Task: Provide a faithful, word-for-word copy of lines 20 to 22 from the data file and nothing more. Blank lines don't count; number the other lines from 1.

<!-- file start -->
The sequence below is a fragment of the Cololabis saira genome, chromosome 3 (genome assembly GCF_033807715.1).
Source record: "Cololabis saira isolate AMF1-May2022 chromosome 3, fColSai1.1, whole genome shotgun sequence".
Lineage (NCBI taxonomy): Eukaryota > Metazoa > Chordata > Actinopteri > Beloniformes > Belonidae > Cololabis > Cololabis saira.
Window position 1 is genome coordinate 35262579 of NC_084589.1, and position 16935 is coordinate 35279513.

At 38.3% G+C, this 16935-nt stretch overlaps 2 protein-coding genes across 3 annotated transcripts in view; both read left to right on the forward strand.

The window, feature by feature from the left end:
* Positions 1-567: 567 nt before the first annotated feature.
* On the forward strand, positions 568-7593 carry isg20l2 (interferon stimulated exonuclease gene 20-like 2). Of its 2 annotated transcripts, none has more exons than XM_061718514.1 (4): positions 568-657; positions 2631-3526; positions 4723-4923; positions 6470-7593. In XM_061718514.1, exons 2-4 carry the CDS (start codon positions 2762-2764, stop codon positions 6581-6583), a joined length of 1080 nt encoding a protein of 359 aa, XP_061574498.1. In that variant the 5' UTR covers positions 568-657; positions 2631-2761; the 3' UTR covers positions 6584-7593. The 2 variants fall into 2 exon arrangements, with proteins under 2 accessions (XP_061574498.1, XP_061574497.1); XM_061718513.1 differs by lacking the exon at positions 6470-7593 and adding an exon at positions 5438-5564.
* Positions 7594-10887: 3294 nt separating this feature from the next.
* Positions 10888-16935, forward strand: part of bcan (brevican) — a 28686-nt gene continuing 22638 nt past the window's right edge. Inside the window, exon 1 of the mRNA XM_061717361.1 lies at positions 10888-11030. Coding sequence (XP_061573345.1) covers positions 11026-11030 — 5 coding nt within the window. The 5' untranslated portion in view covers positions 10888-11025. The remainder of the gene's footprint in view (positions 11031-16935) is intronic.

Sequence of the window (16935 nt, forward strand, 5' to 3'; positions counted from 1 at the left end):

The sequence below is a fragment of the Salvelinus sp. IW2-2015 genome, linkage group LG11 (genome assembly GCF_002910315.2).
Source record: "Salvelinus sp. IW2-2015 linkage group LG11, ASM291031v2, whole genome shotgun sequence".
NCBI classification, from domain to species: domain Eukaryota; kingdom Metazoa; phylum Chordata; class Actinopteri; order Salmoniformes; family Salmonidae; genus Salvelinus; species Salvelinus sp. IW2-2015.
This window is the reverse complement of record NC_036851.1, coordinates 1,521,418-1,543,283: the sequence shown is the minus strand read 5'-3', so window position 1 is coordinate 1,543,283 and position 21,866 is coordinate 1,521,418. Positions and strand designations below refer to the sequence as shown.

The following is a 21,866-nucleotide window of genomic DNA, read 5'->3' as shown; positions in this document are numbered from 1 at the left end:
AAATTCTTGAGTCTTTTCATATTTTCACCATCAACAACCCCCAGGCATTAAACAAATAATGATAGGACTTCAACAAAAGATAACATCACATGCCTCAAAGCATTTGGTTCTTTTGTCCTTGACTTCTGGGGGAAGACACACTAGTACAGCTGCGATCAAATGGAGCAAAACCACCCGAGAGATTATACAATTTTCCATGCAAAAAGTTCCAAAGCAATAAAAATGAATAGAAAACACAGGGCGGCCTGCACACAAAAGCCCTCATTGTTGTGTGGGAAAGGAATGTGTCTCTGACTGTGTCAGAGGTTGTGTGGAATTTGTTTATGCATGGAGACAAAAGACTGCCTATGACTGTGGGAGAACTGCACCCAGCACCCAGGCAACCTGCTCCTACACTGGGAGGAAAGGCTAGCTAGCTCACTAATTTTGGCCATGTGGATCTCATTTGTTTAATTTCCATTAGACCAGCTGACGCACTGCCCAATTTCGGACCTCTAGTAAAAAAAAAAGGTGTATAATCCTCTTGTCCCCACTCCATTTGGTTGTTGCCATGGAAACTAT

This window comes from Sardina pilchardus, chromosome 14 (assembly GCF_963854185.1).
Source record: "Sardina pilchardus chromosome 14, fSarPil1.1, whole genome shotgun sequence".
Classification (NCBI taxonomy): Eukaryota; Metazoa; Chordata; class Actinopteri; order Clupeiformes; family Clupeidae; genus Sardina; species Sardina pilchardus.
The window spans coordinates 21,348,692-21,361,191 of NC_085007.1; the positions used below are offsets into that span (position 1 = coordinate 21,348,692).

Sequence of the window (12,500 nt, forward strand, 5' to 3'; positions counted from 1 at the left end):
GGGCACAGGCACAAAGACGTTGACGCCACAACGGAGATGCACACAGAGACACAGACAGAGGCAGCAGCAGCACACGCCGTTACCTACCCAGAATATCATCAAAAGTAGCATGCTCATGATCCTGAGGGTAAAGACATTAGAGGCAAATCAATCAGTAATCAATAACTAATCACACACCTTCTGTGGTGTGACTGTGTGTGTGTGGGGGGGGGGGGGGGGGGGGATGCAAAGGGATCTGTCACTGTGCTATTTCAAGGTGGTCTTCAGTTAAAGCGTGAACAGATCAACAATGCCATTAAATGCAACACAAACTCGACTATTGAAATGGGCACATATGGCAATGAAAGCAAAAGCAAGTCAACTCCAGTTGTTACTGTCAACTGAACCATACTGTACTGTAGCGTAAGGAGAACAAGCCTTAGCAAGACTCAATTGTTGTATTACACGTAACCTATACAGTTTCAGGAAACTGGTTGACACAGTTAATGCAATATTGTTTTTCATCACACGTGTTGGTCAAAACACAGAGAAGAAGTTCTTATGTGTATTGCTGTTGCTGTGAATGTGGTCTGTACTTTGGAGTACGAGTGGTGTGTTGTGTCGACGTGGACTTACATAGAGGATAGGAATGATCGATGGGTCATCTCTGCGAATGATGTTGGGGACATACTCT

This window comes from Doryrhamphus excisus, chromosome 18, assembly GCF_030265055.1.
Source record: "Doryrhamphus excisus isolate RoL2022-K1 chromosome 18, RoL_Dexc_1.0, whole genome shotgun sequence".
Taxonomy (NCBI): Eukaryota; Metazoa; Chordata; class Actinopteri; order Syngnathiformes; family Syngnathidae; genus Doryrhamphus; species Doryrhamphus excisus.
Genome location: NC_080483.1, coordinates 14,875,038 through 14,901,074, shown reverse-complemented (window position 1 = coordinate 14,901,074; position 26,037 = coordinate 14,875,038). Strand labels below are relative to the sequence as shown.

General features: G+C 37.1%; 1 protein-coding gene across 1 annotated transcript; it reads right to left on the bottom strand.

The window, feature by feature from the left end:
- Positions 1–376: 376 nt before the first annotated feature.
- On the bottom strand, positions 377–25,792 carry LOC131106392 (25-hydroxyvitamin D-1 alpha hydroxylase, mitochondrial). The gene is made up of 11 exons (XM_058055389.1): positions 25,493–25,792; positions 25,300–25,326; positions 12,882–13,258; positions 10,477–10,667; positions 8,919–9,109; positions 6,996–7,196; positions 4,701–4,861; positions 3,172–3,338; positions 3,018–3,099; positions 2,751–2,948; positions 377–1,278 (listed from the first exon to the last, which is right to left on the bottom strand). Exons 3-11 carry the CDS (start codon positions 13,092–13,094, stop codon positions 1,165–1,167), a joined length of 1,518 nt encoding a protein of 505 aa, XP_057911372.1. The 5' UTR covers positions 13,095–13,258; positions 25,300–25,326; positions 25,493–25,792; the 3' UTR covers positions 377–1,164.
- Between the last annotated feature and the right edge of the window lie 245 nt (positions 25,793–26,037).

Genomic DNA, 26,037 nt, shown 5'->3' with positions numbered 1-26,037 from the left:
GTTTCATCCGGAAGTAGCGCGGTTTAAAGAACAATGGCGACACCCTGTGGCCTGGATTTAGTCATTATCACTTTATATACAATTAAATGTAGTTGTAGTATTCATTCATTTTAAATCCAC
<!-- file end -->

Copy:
Classification (NCBI taxonomy): Eukaryota; Metazoa; Chordata; class Actinopteri; order Clupeiformes; family Clupeidae; genus Sardina; species Sardina pilchardus.
The window spans coordinates 21,348,692-21,361,191 of NC_085007.1; the positions used below are offsets into that span (position 1 = coordinate 21,348,692).

Sequence of the window (12,500 nt, forward strand, 5' to 3'; positions counted from 1 at the left end):